RED buck the Codex trend of direct collaboration, as they so often do, and their technology continues to push the boundaries. I confess to only having the briefest of visits, such is the scale of IBC, but their upgraded 8K Weapon and Helium products are leading the K race. The display technology isn't yet widely available to view the full resolution of the camera, but the ability to crop the shot and still have sufficient resolution allows the director / cameraman some latitude to get the shot they really want. The data rates must be immense.
Moving on to the more main-stream camera announcements, Sony launched the only shoulder mount 4K camcorder at the show, the PXW-Z450. It has a single CMOS sensor, 2/3" mount, but contrary to most single sensor cameras the depth of field resembles the traditional 3 sensor look with a deep depth of field that a jobbing cameraman would appreciate.
Panasonic announced two 4K handy-cam style camcorders, the AG-UX90 and UX180, with launch dates later this year. Their form factor is in line with previous Panasonic models and both feature a MOS sensor. The UX90 has a 15x optical zoom and can record up to UHD 30P, whilst the UX180 has a 20x optical zoom and can record up to UHD in 60P. Cleverly, the AG-UX180 also supports dual codec recording, and has a handy infrared recording setting for extreme low light shooting.
Panasonic has led the market in PTZ cameras for some time now, and new for the show was their weather-proof model. It has the internal chip set and workings of their flagship HE-130 camera, but fitted with its very own crash helmet and windscreen wiper to protect it from the British summertime weather.
On to camera channels, and Ikegami has a new spring in its step, and were showing off their impressive 8K studio camera, but are more likely to find some immediate traction with the 4K UHK-430 studio camera. The data coming from the camera head is uncompressed 4:4:4, higher than any other I'm told, and gives some stunning pictures. The recent successes for Ikegami have almost exclusively been centred around Northern soap operas, so let's see if there are any more takers in a Live Production sector dominated currently by Sony. With minimal units currently in the hire market, a studio or OB client looking to own their core inventory and hire in for peak periods may find it difficult to choose Ikegami, but for stand-alone, self-sufficient set ups where there is no hire requirement, Ikegami could be a good option. And I'd say this even if I couldn't offer an interest free finance option on these units.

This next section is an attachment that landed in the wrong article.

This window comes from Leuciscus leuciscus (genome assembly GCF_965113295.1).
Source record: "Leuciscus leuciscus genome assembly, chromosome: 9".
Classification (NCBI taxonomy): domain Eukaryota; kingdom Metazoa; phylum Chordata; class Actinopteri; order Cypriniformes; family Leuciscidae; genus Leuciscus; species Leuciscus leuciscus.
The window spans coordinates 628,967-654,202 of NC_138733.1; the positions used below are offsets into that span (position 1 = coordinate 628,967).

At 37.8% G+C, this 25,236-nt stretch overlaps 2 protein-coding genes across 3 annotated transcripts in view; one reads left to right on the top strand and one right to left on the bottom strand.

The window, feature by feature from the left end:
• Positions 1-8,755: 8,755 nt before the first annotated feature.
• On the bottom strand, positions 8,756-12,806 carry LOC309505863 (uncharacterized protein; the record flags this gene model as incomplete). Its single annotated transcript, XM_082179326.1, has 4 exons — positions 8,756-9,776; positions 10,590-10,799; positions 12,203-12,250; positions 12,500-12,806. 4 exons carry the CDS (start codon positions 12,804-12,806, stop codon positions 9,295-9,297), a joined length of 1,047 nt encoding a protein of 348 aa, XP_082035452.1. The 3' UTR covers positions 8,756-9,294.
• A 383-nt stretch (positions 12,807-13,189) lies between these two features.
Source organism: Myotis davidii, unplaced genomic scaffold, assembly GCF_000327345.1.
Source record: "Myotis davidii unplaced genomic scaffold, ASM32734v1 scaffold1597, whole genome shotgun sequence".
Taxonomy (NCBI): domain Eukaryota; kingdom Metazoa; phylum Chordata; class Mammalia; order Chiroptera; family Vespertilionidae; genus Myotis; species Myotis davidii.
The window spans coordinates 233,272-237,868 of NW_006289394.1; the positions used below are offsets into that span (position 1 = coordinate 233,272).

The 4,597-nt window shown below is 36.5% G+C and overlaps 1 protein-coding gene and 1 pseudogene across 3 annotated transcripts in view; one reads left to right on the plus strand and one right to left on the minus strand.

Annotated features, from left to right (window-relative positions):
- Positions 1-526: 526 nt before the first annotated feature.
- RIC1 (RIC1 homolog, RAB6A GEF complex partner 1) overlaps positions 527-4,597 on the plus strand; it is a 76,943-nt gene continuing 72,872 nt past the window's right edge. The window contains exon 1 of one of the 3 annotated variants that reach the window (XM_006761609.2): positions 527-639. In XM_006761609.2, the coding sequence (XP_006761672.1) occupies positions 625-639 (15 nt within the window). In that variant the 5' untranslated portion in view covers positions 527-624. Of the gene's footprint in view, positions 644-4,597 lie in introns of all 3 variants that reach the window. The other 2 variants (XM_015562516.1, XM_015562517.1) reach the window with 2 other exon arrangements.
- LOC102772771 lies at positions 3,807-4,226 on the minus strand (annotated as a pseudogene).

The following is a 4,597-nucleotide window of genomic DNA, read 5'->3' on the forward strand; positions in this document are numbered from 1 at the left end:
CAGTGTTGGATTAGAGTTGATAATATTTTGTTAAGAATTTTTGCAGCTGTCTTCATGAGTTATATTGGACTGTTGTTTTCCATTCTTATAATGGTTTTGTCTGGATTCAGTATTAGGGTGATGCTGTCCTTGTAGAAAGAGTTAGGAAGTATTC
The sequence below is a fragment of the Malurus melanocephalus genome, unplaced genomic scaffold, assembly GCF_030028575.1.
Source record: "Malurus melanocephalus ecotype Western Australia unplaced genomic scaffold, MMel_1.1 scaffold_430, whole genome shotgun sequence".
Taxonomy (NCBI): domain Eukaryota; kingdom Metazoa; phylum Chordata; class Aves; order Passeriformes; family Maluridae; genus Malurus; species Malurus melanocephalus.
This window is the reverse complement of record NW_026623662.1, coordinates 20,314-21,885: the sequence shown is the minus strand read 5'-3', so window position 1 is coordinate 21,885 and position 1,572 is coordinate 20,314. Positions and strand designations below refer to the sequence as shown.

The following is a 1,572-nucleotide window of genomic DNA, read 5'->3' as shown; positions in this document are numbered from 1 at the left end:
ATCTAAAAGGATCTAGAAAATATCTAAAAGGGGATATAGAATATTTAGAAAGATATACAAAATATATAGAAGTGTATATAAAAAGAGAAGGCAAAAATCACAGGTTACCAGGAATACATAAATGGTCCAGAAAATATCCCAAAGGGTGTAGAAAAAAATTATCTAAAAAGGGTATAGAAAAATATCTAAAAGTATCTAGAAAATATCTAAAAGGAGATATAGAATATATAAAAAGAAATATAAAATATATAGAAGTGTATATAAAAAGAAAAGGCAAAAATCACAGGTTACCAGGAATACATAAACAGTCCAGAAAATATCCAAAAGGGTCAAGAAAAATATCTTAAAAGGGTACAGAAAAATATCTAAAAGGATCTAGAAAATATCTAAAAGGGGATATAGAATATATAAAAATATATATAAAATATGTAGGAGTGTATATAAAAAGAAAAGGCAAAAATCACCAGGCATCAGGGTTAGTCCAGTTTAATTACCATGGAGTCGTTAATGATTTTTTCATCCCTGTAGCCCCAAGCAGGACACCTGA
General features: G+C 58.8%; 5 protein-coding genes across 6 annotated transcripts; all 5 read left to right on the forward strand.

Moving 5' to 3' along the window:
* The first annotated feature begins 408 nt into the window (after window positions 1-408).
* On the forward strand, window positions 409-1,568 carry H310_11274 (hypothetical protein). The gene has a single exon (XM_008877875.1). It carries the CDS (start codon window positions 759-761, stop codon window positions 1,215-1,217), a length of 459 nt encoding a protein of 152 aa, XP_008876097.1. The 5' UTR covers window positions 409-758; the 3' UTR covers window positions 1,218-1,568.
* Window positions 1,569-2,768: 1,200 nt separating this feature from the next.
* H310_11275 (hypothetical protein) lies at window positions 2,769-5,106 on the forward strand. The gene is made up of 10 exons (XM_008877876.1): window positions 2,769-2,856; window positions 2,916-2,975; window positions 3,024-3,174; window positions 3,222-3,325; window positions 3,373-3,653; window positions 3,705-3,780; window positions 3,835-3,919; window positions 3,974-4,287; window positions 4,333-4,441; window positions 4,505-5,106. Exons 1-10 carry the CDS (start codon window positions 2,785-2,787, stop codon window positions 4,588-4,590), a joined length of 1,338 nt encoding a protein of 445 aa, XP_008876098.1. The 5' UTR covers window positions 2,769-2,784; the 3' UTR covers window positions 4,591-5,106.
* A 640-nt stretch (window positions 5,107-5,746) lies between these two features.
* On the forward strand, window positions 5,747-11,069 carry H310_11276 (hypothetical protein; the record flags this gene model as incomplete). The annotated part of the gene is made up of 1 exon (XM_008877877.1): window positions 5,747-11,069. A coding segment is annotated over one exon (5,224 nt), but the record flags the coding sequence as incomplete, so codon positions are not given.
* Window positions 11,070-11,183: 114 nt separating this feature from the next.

On to lenses and there is a move for greater flexibility from 2 of the leading glass manufacturers, with both Zeiss and Cooke offer interchangeable mounts on their lenses.
Zeiss were making a big noise over their award-winning new lightweight zoom. The 21-100x zoom lens sits perfectly on the ubiquitous Sony FS7, and with no need for a speed-booster due to the interchangeable mount, it should do well. It's a little more expensive than the FS7, which is exactly as it should be. This lens will still be in use 10 years from now, which is more than can be said for any camera bought today.
Cooke also announced their "multi mounts" mod which allows the Classic and Pancro primes to switch mounts between PL, EF, E and MFT. There has been a move in recent years for a cameraman to buy a lens, but rent the camera, such is the relentless release of new camera models. But what lens mount does a cameraman choose? This new functionality from Cooke and Zeiss solves this problem.